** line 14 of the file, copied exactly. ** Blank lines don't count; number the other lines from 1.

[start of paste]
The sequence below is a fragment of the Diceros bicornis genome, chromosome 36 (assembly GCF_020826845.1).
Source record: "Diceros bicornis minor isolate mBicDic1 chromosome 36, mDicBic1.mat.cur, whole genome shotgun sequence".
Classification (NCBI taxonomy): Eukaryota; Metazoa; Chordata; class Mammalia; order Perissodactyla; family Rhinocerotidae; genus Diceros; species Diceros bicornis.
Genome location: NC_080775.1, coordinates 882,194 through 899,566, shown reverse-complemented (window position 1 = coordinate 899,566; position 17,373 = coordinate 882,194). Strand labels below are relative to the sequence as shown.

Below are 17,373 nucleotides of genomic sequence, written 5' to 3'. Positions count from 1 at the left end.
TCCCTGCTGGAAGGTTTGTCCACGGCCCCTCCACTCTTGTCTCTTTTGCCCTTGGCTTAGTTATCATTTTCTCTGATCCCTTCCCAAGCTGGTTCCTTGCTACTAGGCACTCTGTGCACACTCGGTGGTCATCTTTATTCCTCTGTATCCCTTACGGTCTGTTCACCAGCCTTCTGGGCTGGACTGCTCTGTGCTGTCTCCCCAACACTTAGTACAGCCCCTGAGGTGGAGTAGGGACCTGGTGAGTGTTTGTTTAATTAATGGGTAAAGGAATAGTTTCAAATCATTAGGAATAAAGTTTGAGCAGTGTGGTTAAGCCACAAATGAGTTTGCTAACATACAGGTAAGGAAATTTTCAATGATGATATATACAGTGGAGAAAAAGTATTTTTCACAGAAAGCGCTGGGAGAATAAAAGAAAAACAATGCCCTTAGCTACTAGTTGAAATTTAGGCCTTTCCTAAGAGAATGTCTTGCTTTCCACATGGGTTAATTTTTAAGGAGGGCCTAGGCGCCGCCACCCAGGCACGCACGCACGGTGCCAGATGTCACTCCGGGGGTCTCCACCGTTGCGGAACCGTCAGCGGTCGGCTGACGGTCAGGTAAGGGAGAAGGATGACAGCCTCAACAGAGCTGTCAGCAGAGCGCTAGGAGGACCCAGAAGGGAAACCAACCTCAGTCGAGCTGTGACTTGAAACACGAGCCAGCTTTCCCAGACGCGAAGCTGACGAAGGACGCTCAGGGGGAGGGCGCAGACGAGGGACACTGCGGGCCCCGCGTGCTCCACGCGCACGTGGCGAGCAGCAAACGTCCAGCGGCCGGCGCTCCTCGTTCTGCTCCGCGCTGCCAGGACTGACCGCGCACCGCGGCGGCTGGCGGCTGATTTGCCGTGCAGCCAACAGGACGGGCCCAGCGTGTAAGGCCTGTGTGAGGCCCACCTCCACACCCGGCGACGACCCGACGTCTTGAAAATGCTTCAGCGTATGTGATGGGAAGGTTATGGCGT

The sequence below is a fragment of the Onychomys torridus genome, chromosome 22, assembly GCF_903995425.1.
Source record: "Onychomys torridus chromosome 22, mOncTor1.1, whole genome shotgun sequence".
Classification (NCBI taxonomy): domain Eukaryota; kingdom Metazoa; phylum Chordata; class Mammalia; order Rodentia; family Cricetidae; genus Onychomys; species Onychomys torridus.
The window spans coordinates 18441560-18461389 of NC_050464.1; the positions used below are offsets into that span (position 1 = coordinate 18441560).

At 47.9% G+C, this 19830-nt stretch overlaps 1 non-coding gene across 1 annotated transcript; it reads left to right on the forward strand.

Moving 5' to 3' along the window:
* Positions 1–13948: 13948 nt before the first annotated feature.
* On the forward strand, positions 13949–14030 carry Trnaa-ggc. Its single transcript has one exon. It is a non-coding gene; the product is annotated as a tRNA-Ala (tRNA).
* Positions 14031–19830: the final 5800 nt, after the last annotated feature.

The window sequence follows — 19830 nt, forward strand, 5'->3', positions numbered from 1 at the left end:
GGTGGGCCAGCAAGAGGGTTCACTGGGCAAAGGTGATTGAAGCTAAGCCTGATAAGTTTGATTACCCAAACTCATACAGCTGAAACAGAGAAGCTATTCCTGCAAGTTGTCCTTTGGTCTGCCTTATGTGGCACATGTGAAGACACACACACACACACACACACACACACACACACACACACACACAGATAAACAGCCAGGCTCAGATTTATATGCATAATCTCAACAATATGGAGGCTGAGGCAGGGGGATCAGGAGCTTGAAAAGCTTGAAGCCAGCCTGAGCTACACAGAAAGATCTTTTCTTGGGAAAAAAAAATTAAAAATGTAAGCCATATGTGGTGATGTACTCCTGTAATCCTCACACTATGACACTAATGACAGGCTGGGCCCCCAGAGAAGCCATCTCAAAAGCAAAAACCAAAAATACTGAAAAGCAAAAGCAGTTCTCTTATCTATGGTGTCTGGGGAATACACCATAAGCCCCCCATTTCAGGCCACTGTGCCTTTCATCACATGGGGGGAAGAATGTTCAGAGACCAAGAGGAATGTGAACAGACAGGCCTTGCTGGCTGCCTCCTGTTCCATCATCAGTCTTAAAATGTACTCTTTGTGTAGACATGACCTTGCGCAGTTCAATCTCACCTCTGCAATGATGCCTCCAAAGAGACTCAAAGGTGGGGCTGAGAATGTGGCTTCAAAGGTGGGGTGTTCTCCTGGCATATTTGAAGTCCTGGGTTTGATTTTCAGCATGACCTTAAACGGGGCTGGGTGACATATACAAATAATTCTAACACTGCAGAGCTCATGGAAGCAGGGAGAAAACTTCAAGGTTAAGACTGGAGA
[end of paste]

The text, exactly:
* On the forward strand, positions 13949–14030 carry Trnaa-ggc. Its single transcript has one exon. It is a non-coding gene; the product is annotated as a tRNA-Ala (tRNA).